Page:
Clash of styles a learning experience for Dyah Davis
A clash of styles, resulting in a nationally televised win albeit in non-entertaining fashion, was another learning experience for world-rated super middleweight contender “Dangerous” Dyah Ali Davis (21-2-1, 9 KOs) last week against Alfonso “The Tiger” Lopez (22-2, 17 KOs) in their 2012 season-opening ESPN Friday Night Fights show in Key West, Florida.
Davis, rated No. 9 by the World Boxing Council (“WBC”) and No. 10 by the World Boxing Association (“WBA”), won a lackluster fight by unanimous 10-round decision (100-90, 100-90, 99-91) in a near shutout performance.
“I’m happy I won the fight but not with my performance,” Davis said. “I was most definitely frustrated. I came to fight. He did a lot of holding and running. I didn’t want to rush in recklessly to force the action and get caught by a shot. It is what it is. I tried to be aggressive and, most importantly I got a victory.
“I think it was a style clash between fighters with some similarities – two counter-punchers, although he never really tried to counter. I watched old tapes of him again and I don’t know what caused him to fight like that. It certainly wasn’t the same case when he (LSDEC10) fought Kelly Pavlik.”
The son of 1976 Olympic gold medalist and Most Outstanding Boxer, Howard Davis, Jr., 30-year-old Dyah never had a single amateur bout.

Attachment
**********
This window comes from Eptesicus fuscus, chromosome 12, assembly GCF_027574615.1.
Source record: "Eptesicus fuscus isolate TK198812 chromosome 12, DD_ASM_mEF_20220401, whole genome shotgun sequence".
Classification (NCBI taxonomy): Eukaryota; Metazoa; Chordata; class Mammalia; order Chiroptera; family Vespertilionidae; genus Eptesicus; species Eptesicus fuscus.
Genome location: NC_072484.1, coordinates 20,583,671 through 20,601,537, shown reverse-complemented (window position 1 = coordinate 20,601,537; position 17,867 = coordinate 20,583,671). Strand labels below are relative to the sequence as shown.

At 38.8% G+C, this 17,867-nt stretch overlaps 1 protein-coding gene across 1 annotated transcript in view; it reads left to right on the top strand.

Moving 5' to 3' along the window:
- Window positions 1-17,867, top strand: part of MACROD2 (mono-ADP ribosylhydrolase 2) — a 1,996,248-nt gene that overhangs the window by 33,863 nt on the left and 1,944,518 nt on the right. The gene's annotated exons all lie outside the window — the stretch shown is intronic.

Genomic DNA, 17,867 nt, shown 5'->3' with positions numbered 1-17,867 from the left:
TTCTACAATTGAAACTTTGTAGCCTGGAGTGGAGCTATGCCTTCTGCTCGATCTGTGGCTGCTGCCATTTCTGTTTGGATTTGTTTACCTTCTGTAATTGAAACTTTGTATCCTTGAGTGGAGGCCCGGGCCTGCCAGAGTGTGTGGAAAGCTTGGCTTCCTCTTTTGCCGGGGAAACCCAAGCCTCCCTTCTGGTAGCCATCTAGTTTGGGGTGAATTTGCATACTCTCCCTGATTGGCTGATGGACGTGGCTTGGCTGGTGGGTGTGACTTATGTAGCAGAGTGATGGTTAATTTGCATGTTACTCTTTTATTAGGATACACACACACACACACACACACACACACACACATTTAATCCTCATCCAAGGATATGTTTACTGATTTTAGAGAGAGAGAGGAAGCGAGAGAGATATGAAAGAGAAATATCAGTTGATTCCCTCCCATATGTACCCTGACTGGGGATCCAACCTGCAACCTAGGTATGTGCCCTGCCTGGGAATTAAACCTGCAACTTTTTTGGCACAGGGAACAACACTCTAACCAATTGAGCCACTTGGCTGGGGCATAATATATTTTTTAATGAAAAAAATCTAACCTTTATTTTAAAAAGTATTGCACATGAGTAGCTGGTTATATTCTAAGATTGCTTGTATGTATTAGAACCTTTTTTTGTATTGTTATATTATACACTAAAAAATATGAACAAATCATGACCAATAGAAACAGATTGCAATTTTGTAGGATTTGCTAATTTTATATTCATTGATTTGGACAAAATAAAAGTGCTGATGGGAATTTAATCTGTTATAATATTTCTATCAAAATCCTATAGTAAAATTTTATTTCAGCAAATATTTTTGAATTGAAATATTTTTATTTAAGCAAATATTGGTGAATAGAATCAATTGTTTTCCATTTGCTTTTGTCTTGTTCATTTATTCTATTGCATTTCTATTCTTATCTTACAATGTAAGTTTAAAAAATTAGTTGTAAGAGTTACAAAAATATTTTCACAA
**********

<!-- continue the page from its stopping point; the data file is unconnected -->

“He never saw that style before,” Davis’ advisor Elvis Crespo (EDB Sports) noted. “Dyah likes fighting opponents that come toward him so he can counter. Styles make fights, but these two boxers were almost the same, which caused an ugly fight. Dyah didn’t back off but he needed to let his hands go more. When he did, his opponent felt it. Dyah got frustrated. It ended up an easy fight for him because he didn’t get hit. We’re speaking with his promoter, Lou DiBella, about what’s next.”
Davis’ head trainer, two-time world champion John David Jackson, made the point that a win’s a win. “He got a good win, maybe not the kind we wanted, hoping for a knockout,” Jackson remarked. “His opponent wasn’t cooperative. By nature, Dyah’s not aggressive, and we worked on him being more aggressive for this fight. He’s much better off with his opponent coming forward so he can counter. It takes two to tango; Dyah tried to fight but his opponent didn’t. He won going away; I had him winning, 9-1. It just didn’t make for a good TV fight
“Dyah hit Lopez early with a good shot and the kid didn’t want any part of it after that. The kid started retreating. Sometimes you have a game plan but during the fight, after getting hit by a good shot or two, the game plan goes out the window. Anytime he got hit with a good left hook, he went back into his shell, making it difficult for Dyah to do what he wanted.”
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